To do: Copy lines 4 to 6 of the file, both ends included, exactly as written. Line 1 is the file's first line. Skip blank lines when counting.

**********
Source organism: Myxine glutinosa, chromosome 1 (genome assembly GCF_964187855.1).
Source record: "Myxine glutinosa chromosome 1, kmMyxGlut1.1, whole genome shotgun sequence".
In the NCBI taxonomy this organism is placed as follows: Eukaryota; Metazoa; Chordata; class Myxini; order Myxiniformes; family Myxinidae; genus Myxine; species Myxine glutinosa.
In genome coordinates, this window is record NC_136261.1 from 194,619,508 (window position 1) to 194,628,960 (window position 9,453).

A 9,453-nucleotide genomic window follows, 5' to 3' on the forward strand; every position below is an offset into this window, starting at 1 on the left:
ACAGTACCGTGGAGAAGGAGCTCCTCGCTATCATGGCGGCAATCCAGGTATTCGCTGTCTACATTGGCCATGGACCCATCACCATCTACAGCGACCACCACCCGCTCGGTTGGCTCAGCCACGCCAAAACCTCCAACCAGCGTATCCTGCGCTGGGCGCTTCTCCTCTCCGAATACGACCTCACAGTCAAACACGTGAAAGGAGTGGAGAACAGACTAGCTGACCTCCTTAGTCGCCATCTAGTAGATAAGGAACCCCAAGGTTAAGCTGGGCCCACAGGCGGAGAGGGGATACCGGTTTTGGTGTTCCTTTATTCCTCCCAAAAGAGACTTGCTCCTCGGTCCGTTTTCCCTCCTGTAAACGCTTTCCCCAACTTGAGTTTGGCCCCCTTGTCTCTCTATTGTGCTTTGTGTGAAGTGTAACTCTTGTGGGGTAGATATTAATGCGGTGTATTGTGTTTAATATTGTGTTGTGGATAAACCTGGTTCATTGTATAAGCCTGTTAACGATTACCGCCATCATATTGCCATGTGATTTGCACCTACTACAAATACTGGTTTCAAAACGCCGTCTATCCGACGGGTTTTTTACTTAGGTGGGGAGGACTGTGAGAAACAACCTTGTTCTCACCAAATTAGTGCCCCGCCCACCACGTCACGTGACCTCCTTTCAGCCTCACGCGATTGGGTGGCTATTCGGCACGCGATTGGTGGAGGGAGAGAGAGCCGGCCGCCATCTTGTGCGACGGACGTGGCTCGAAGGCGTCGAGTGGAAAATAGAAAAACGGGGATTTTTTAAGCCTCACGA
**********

In genome coordinates, this window is record NC_136261.1 from 194,619,508 (window position 1) to 194,628,960 (window position 9,453).

A 9,453-nucleotide genomic window follows, 5' to 3' on the forward strand; every position below is an offset into this window, starting at 1 on the left:
ACAGTACCGTGGAGAAGGAGCTCCTCGCTATCATGGCGGCAATCCAGGTATTCGCTGTCTACATTGGCCATGGACCCATCACCATCTACAGCGACCACCACCCGCTCGGTTGGCTCAGCCACGCCAAAACCTCCAACCAGCGTATCCTGCGCTGGGCGCTTCTCCTCTCCGAATACGACCTCACAGTCAAACACGTGAAAGGAGTGGAGAACAGACTAGCTGACCTCCTTAGTCGCCATCTAGTAGATAAGGAACCCCAAGGTTAAGCTGGGCCCACAGGCGGAGAGGGGATACCGGTTTTGGTGTTCCTTTATTCCTCCCAAAAGAGACTTGCTCCTCGGTCCGTTTTCCCTCCTGTAAACGCTTTCCCCAACTTGAGTTTGGCCCCCTTGTCTCTCTATTGTGCTTTGTGTGAAGTGTAACTCTTGTGGGGTAGATATTAATGCGGTGTATTGTGTTTAATATTGTGTTGTGGATAAACCTGGTTCATTGTATAAGCCTGTTAACGATTACCGCCATCATATTGCCATGTGATTTGCACCTACTACAAATACTGGTTTCAAAACGCCGTCTATCCGACGGGTTTTTTACTTAGGTGGGGAGGACTGTGAGAAACAACCTTGTTCTCACCAAATTAGTGCCCCGCCCACCACGTCACGTGACCTCCTTTCAGCCTCACGCGATTGGGTGGCTATTCGGCACGCGATTGGTGGAGGGAGAGAGAGCCGGCCGCCATCTTGTGCGACGGACGTGGCTCGAAGGCGTCGAGTGGAAAATAGAAAAACGGGGATTTTTTAAGCCTCACGA